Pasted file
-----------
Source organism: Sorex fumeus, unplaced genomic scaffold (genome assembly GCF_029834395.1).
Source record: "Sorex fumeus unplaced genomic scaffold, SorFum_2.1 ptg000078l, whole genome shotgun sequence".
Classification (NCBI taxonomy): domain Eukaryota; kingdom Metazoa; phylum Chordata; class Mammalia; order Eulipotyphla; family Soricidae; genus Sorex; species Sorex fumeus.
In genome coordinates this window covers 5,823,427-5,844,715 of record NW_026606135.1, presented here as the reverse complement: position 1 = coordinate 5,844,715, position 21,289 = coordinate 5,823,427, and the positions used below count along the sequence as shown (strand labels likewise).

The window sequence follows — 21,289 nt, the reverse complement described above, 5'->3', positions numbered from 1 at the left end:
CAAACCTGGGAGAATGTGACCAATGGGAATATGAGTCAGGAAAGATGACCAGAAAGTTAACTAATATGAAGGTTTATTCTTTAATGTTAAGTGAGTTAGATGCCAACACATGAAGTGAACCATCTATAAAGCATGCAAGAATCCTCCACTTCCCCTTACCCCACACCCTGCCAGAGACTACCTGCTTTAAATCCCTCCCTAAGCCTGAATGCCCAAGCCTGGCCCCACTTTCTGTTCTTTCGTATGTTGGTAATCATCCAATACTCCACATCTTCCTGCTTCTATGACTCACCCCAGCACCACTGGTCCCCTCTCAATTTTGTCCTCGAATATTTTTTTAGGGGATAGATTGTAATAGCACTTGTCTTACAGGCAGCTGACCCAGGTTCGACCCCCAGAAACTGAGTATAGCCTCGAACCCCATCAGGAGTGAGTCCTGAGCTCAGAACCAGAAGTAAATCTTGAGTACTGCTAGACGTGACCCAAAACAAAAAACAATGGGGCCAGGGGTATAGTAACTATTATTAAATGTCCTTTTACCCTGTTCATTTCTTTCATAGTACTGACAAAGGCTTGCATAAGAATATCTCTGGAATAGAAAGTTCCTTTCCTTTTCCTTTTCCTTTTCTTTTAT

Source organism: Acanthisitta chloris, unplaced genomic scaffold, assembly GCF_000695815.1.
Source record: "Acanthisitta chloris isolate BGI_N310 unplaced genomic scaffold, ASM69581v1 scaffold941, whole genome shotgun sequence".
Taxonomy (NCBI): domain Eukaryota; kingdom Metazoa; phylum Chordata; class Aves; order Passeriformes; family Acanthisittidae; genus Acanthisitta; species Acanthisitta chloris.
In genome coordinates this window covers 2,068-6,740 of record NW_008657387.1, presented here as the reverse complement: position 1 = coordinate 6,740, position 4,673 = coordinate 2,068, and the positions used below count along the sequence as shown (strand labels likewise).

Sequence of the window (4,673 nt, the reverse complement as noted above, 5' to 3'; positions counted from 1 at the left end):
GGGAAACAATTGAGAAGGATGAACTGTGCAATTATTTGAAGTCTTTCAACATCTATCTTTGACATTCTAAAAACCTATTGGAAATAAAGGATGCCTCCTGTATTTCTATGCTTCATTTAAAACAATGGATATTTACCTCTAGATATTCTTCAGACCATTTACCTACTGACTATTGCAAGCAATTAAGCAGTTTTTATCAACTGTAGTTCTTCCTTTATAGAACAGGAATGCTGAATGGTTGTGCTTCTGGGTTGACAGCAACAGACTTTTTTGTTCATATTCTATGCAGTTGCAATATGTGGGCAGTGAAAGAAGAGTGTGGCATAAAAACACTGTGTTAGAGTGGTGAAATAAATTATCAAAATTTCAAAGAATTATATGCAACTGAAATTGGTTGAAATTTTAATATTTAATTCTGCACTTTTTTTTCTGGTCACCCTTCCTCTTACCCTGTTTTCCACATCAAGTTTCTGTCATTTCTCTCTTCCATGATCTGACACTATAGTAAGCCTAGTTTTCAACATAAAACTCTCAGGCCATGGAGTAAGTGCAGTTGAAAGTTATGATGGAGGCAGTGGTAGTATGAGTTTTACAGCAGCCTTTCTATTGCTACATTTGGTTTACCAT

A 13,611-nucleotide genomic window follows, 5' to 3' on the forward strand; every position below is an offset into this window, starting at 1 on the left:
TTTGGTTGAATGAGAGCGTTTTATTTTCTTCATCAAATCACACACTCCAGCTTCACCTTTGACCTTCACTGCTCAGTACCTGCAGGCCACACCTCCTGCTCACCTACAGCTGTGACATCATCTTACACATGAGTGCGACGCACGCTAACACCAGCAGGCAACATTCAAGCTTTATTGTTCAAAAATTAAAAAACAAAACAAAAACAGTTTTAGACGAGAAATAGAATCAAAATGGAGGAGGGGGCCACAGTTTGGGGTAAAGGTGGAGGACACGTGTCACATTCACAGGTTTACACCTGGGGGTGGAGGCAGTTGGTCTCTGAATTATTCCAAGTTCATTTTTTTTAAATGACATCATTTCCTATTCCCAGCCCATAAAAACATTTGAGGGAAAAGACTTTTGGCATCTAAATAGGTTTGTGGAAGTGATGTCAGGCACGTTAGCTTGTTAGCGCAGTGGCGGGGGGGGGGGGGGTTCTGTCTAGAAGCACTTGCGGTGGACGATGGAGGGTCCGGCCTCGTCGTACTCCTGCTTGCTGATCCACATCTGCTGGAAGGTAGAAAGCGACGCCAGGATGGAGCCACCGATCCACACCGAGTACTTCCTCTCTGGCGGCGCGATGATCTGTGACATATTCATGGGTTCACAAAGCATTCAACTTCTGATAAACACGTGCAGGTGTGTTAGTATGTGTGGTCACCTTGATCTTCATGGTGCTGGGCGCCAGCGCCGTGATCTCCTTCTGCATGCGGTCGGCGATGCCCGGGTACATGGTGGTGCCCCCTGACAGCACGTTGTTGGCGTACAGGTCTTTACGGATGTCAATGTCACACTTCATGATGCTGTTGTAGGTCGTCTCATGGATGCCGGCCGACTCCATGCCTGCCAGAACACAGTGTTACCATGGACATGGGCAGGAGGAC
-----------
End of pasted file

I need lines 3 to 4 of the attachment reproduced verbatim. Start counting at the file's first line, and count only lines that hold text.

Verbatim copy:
Classification (NCBI taxonomy): domain Eukaryota; kingdom Metazoa; phylum Chordata; class Mammalia; order Eulipotyphla; family Soricidae; genus Sorex; species Sorex fumeus.
In genome coordinates this window covers 5,823,427-5,844,715 of record NW_026606135.1, presented here as the reverse complement: position 1 = coordinate 5,844,715, position 21,289 = coordinate 5,823,427, and the positions used below count along the sequence as shown (strand labels likewise).